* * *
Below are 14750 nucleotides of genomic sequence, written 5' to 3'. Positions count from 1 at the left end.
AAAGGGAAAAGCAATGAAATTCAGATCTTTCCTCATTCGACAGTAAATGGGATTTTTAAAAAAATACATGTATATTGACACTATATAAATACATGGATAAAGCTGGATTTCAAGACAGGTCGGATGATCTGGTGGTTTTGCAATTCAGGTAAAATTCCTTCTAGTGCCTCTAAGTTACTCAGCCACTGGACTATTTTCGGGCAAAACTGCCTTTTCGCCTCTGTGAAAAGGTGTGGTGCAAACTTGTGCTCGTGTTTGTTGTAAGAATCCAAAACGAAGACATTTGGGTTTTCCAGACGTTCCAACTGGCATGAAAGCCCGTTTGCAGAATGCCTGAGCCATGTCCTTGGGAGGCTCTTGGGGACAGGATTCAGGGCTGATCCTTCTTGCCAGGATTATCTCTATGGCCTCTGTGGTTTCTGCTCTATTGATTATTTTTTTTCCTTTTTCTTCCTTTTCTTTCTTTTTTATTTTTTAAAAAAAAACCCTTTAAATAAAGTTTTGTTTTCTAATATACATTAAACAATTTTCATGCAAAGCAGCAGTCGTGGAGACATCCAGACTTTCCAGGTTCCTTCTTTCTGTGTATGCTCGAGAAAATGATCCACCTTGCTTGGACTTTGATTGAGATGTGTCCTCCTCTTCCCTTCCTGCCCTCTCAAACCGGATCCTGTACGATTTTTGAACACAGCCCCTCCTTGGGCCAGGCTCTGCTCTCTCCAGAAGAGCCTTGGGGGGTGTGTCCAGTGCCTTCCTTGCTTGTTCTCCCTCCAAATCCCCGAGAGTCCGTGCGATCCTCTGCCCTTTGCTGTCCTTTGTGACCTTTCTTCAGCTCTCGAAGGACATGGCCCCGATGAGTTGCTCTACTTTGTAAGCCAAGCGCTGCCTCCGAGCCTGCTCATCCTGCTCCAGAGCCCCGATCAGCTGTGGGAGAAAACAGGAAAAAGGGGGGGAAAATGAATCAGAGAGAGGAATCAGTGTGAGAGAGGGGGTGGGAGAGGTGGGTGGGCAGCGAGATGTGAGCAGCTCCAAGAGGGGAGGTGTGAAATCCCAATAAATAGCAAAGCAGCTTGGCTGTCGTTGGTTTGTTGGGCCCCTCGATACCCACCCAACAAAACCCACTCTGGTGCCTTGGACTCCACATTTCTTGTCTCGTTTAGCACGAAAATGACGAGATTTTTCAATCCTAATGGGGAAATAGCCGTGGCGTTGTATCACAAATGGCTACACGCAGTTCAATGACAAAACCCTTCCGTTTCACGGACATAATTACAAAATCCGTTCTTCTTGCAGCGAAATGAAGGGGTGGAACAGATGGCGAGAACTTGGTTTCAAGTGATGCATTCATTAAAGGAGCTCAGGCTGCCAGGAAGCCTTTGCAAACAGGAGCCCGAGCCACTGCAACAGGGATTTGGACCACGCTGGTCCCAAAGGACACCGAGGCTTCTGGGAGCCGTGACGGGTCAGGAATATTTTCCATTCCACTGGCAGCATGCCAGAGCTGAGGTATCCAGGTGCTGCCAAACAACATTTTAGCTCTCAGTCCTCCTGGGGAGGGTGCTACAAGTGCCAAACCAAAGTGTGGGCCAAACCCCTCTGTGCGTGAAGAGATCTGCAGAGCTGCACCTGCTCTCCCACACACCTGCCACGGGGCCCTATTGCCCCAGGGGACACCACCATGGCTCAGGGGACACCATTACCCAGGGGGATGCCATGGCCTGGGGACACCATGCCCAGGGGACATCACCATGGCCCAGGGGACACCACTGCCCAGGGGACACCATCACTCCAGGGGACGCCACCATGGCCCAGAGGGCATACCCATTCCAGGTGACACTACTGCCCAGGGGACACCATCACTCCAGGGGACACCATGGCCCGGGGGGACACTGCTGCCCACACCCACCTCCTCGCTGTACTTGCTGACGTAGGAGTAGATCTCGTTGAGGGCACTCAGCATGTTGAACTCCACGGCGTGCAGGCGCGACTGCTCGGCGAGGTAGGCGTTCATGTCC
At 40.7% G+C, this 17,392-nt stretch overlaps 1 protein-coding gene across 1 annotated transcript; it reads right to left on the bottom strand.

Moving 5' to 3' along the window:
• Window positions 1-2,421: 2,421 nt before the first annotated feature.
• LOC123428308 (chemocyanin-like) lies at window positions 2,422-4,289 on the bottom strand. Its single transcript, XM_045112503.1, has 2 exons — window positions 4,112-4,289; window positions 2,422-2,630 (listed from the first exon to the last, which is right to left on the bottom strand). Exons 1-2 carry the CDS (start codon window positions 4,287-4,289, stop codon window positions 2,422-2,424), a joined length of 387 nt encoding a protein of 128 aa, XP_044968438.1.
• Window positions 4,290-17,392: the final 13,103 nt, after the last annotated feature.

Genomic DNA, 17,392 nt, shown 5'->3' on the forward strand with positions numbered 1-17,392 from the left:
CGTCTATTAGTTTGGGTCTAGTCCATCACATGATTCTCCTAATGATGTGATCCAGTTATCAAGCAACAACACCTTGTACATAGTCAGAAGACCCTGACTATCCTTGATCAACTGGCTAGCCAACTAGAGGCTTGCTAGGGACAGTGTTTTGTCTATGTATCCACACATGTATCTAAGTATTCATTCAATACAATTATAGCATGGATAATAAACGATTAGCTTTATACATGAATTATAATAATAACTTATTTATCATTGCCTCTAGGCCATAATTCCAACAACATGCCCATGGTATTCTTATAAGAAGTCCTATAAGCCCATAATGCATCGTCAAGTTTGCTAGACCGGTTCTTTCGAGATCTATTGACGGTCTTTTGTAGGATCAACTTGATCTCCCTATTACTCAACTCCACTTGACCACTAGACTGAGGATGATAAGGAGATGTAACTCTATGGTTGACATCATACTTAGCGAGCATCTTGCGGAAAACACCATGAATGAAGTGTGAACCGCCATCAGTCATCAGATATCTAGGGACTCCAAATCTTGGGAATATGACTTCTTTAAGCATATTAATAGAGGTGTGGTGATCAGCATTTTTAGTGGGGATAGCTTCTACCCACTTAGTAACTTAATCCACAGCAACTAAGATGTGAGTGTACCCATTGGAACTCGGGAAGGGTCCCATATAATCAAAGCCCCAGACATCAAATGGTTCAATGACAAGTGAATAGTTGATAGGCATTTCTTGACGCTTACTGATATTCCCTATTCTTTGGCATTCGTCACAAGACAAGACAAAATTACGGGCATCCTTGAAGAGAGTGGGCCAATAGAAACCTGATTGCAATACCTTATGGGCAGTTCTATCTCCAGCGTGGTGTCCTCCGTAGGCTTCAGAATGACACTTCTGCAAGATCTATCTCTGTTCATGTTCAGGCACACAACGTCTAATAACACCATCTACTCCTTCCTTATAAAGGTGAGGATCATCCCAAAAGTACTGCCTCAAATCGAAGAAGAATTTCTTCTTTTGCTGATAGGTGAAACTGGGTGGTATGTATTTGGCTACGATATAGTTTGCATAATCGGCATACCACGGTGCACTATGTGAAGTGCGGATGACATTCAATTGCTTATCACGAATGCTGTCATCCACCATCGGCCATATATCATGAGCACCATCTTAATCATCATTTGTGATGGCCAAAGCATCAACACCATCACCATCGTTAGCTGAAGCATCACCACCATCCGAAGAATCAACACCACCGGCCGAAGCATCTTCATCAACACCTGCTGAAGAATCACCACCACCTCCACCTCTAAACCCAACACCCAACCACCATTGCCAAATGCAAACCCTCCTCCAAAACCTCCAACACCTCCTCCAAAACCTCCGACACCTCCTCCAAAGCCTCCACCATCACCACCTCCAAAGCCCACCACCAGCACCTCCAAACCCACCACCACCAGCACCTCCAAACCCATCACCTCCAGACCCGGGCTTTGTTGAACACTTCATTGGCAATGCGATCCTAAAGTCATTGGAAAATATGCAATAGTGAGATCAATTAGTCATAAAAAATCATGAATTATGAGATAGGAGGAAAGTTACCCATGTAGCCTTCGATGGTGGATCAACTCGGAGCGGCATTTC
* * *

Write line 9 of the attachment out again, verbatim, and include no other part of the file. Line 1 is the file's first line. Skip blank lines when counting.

CGTCTATTAGTTTGGGTCTAGTCCATCACATGATTCTCCTAATGATGTGATCCAGTTATCAAGCAACAACACCTTGTACATAGTCAGAAGACCCTGACTATCCTTGATCAACTGGCTAGCCAACTAGAGGCTTGCTAGGGACAGTGTTTTGTCTATGTATCCACACATGTATCTAAGTATTCATTCAATACAATTATAGCATGGATAATAAACGATTAGCTTTATACATGAATTATAATAATAACTTATTTATCATTGCCTCTAGGCCATAATTCCAACAACATGCCCATGGTATTCTTATAAGAAGTCCTATAAGCCCATAATGCATCGTCAAGTTTGCTAGACCGGTTCTTTCGAGATCTATTGACGGTCTTTTGTAGGATCAACTTGATCTCCCTATTACTCAACTCCACTTGACCACTAGACTGAGGATGATAAGGAGATGTAACTCTATGGTTGACATCATACTTAGCGAGCATCTTGCGGAAAACACCATGAATGAAGTGTGAACCGCCATCAGTCATCAGATATCTAGGGACTCCAAATCTTGGGAATATGACTTCTTTAAGCATATTAATAGAGGTGTGGTGATCAGCATTTTTAGTGGGGATAGCTTCTACCCACTTAGTAACTTAATCCACAGCAACTAAGATGTGAGTGTACCCATTGGAACTCGGGAAGGGTCCCATATAATCAAAGCCCCAGACATCAAATGGTTCAATGACAAGTGAATAGTTGATAGGCATTTCTTGACGCTTACTGATATTCCCTATTCTTTGGCATTCGTCACAAGACAAGACAAAATTACGGGCATCCTTGAAGAGAGTGGGCCAATAGAAACCTGATTGCAATACCTTATGGGCAGTTCTATCTCCAGCGTGGTGTCCTCCGTAGGCTTCAGAATGACACTTCTGCAAGATCTATCTCTGTTCATGTTCAGGCACACAACGTCTAATAACACCATCTACTCCTTCCTTATAAAGGTGAGGATCATCCCAAAAGTACTGCCTCAAATCGAAGAAGAATTTCTTCTTTTGCTGATAGGTGAAACTGGGTGGTATGTATTTGGCTACGATATAGTTTGCATAATCGGCATACCACGGTGCACTATGTGAAGTGCGGATGACATTCAATTGCTTATCACGAATGCTGTCATCCACCATCGGCCATATATCATGAGCACCATCTTAATCATCATTTGTGATGGCCAAAGCATCAACACCATCACCATCGTTAGCTGAAGCATCACCACCATCCGAAGAATCAACACCACCGGCCGAAGCATCTTCATCAACACCTGCTGAAGAATCACCACCACCTCCACCTCTAAACCCAACACCCAACCACCATTGCCAAATGCAAACCCTCCTCCAAAACCTCCAACACCTCCTCCAAAACCTCCGACACCTCCTCCAAAGCCTCCACCATCACCACCTCCAAAGCCCACCACCAGCACCTCCAAACCCACCACCACCAGCACCTCCAAACCCATCACCTCCAGACCCGGGCTTTGTTGAACACTTCATTGGCAATGCGATCCTAAAGTCATTGGAAAATATGCAATAGTGAGATCAATTAGTCATAAAAAATCATGAATTATGAGATAGGAGGAAAGTTACCCATGTAGCCTTCGATGGTGGATCAACTCGGAGCGGCATTTC